- Infections in pregnancy, particularly HIV
- Maternal and child health
- Exposure to HIV and pregnancy outcomes
- HIV-treatment in pregnancy and preterm delivery
External roles and responsibilities
Marie-Louise led multidisciplinary European research in both HIV and HCV, which has been extremely productive. Marie-Louise has addressed mother-to-child transmission of HIV, particularly relating to developing countries, by collaborating with key researchers in developing and developed countries to improve methodological and analytical quality. From late 2005 until November 2013, she was based in South Africa on a Wellcome Trust-funded secondment from University College London (UCL), to lead the Wellcome Trust Africa Centre for Health and Population Studies in rural KwaZulu-Natal. She initiated a broad innovative programme of research addressing the impact of HIV infection at a population, community, household and individual level. She created a powerful resource from which to derive unique insights into the dynamics of HIV infection in this rural population. She quantified the impact of comprehensive antiretroviral therapy (ART) coverage to reverse the substantial increase in HIV-related deaths in populations with high HIV prevalence. Marie-Louise showed that maternal ART and subsequent survival was a substantially more important contributor to the observed decline in early child mortality than the roll-out of prevention of mother-to-child transmission programmes.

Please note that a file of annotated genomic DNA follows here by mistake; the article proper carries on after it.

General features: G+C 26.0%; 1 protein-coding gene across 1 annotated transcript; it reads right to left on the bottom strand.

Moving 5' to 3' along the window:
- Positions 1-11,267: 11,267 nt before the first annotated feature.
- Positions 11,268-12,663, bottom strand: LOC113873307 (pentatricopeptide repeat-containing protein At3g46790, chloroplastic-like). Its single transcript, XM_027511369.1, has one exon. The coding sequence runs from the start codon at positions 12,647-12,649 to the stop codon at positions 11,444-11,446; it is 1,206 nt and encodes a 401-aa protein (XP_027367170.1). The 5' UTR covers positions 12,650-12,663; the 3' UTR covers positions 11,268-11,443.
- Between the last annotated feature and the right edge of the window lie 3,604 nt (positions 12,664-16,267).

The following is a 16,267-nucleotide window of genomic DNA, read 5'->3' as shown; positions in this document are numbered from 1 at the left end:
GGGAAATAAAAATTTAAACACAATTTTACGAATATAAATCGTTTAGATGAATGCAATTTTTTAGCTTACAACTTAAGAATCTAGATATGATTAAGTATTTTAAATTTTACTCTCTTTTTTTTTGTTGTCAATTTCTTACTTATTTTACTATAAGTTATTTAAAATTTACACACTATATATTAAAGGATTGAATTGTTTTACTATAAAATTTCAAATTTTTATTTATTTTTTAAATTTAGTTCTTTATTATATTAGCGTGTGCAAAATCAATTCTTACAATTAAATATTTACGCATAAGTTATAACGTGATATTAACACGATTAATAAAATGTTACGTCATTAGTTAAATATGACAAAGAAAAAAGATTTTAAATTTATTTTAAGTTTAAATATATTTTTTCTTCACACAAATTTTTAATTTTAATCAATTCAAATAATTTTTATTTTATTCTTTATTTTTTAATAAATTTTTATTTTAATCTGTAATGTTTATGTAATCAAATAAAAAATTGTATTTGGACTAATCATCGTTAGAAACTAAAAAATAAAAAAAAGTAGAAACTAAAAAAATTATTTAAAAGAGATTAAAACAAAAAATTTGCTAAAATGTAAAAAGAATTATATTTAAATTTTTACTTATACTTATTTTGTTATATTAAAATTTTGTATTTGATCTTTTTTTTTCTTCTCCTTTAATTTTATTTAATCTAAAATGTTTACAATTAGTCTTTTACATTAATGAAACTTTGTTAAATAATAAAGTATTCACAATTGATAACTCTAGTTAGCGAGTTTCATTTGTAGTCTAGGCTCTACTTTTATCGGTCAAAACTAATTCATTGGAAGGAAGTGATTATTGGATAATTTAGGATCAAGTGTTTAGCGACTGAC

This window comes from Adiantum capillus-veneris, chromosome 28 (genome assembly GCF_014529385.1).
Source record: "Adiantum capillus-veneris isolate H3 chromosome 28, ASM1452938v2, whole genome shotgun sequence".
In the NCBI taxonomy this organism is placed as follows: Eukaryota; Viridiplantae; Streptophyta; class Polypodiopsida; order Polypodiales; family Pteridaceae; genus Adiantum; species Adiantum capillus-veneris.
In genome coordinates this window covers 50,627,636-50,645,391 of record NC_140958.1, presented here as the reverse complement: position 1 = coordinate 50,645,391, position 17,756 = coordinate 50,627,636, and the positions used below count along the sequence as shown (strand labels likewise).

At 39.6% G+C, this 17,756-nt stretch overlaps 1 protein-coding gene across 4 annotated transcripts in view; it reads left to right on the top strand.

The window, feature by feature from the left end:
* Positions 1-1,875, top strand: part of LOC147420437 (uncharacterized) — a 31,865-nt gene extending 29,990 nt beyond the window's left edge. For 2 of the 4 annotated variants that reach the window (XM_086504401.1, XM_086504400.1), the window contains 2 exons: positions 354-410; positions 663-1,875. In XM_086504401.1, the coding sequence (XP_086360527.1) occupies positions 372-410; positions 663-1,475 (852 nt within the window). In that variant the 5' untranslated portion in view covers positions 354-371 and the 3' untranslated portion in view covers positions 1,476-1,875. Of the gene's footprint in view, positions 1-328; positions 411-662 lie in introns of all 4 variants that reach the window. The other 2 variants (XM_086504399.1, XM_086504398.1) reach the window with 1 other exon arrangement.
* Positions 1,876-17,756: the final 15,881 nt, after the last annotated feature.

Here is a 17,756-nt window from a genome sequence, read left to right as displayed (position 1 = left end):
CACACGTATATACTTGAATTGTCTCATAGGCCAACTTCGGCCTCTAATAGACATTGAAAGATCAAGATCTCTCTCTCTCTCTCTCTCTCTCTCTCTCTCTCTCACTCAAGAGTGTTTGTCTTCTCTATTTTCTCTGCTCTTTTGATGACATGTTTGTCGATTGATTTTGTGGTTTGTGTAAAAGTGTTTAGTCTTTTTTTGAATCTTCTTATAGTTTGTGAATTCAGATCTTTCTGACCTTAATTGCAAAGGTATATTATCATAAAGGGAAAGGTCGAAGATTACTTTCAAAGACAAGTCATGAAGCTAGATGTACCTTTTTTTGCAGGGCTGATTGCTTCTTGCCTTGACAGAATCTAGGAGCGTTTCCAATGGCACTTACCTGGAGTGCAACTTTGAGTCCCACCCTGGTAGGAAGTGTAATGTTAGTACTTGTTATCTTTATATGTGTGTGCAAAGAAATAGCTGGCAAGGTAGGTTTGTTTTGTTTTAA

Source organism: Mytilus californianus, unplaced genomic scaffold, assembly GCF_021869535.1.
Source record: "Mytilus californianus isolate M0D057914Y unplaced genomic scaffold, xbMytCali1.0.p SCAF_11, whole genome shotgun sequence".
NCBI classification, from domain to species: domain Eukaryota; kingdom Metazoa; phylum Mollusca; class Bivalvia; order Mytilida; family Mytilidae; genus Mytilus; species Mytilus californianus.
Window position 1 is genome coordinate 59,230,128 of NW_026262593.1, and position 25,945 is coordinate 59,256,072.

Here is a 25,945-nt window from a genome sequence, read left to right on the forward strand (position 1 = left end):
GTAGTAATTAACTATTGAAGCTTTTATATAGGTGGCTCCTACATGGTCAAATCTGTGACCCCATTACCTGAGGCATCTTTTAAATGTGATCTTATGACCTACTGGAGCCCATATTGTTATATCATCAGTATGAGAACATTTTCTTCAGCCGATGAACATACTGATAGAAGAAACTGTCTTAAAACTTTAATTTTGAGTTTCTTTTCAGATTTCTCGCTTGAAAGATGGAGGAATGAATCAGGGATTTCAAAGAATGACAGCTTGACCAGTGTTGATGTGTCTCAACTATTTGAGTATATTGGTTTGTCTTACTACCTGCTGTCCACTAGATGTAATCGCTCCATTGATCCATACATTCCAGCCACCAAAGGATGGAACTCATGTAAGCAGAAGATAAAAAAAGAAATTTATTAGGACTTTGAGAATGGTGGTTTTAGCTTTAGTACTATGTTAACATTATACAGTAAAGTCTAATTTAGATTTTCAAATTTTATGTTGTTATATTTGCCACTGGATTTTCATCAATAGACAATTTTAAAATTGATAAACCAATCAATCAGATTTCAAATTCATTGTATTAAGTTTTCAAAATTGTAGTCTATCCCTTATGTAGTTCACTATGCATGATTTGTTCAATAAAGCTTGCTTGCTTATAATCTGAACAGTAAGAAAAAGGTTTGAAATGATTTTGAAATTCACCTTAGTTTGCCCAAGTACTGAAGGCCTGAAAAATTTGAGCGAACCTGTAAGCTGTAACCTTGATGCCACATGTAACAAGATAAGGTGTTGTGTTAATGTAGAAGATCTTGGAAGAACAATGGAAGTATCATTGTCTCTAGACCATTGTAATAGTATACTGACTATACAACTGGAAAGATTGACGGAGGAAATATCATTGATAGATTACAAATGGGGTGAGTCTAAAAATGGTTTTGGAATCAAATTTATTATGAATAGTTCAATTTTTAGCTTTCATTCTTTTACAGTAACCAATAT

At the University of Southampton, she established the Global Health Research Institute. She continued her research on HIV infection in pregnancy, with a NIH R01 award to study pregnancy outcome in terms of the immunological environment during pregnancy in HIV infected women who were either on ART already at conception or who initiated ART during early pregnancy. This research took place in Cape Town, South Africa and provided the basis for a programme of research on the consequences of ART exposure in fetal and early life for the increasing number of HIV-exposed but uninfected children. In 2018, I received funding from the NIHR Global Health, for a project exploring delivery of nutritional interventions to optimise nutritional status of young adults who will become parents, and their future offspring, in the context of Developmental Origin of Adult Health, with three African sites.
She was appointed a Fellow of the UK Academy of Medical Sciences in 2012 and a Fellow of the University of KwaZulu-Natal in 2013. She received the prestigious award for her contribution to HIV science from the European AIDS Clinicians Society in 2013. She has published over 400 peer-reviewed articles, and a number of reviews, opinion pieces and book chapters.